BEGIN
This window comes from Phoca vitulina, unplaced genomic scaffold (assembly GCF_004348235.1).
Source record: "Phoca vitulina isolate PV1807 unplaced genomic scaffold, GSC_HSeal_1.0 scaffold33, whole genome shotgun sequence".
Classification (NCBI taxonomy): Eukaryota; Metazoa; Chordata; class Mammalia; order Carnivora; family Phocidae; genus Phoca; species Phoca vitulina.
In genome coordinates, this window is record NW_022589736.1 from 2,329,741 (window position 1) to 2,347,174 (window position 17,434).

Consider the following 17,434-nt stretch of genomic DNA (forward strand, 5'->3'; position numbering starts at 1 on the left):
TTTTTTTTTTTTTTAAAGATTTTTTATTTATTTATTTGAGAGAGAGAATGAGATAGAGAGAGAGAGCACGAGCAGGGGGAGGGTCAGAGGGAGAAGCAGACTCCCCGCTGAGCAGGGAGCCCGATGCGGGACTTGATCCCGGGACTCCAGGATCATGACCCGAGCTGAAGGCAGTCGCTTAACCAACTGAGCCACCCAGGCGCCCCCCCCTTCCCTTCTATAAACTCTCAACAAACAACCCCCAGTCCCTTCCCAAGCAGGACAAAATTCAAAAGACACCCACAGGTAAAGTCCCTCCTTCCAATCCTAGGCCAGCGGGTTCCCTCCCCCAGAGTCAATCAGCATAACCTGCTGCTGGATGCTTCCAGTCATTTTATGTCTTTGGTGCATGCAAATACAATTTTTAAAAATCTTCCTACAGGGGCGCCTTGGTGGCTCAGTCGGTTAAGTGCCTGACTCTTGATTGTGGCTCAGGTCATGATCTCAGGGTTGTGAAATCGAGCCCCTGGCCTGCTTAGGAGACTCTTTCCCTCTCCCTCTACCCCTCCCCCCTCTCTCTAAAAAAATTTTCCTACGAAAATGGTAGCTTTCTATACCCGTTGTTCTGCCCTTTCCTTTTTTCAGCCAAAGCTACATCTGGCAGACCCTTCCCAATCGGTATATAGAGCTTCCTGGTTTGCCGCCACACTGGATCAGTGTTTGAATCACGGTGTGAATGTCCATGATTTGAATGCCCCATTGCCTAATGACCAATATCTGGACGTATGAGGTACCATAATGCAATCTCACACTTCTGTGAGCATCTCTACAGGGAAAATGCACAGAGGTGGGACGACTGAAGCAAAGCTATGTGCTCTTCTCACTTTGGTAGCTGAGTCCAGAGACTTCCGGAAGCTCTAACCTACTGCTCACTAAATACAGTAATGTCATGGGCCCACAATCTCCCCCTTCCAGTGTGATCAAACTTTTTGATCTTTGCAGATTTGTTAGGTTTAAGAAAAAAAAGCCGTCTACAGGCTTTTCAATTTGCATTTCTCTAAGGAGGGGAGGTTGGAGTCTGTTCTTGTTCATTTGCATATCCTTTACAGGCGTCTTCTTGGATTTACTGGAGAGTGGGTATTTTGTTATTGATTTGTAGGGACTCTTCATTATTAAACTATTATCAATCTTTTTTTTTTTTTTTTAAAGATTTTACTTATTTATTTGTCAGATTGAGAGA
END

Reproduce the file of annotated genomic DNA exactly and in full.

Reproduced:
This window comes from Phoca vitulina, unplaced genomic scaffold (assembly GCF_004348235.1).
Source record: "Phoca vitulina isolate PV1807 unplaced genomic scaffold, GSC_HSeal_1.0 scaffold33, whole genome shotgun sequence".
Classification (NCBI taxonomy): Eukaryota; Metazoa; Chordata; class Mammalia; order Carnivora; family Phocidae; genus Phoca; species Phoca vitulina.
In genome coordinates, this window is record NW_022589736.1 from 2,329,741 (window position 1) to 2,347,174 (window position 17,434).

Consider the following 17,434-nt stretch of genomic DNA (forward strand, 5'->3'; position numbering starts at 1 on the left):
TTTTTTTTTTTTTTAAAGATTTTTTATTTATTTATTTGAGAGAGAGAATGAGATAGAGAGAGAGAGCACGAGCAGGGGGAGGGTCAGAGGGAGAAGCAGACTCCCCGCTGAGCAGGGAGCCCGATGCGGGACTTGATCCCGGGACTCCAGGATCATGACCCGAGCTGAAGGCAGTCGCTTAACCAACTGAGCCACCCAGGCGCCCCCCCCTTCCCTTCTATAAACTCTCAACAAACAACCCCCAGTCCCTTCCCAAGCAGGACAAAATTCAAAAGACACCCACAGGTAAAGTCCCTCCTTCCAATCCTAGGCCAGCGGGTTCCCTCCCCCAGAGTCAATCAGCATAACCTGCTGCTGGATGCTTCCAGTCATTTTATGTCTTTGGTGCATGCAAATACAATTTTTAAAAATCTTCCTACAGGGGCGCCTTGGTGGCTCAGTCGGTTAAGTGCCTGACTCTTGATTGTGGCTCAGGTCATGATCTCAGGGTTGTGAAATCGAGCCCCTGGCCTGCTTAGGAGACTCTTTCCCTCTCCCTCTACCCCTCCCCCCTCTCTCTAAAAAAATTTTCCTACGAAAATGGTAGCTTTCTATACCCGTTGTTCTGCCCTTTCCTTTTTTCAGCCAAAGCTACATCTGGCAGACCCTTCCCAATCGGTATATAGAGCTTCCTGGTTTGCCGCCACACTGGATCAGTGTTTGAATCACGGTGTGAATGTCCATGATTTGAATGCCCCATTGCCTAATGACCAATATCTGGACGTATGAGGTACCATAATGCAATCTCACACTTCTGTGAGCATCTCTACAGGGAAAATGCACAGAGGTGGGACGACTGAAGCAAAGCTATGTGCTCTTCTCACTTTGGTAGCTGAGTCCAGAGACTTCCGGAAGCTCTAACCTACTGCTCACTAAATACAGTAATGTCATGGGCCCACAATCTCCCCCTTCCAGTGTGATCAAACTTTTTGATCTTTGCAGATTTGTTAGGTTTAAGAAAAAAAAGCCGTCTACAGGCTTTTCAATTTGCATTTCTCTAAGGAGGGGAGGTTGGAGTCTGTTCTTGTTCATTTGCATATCCTTTACAGGCGTCTTCTTGGATTTACTGGAGAGTGGGTATTTTGTTATTGATTTGTAGGGACTCTTCATTATTAAACTATTATCAATCTTTTTTTTTTTTTTTTAAAGATTTTACTTATTTATTTGTCAGATTGAGAGA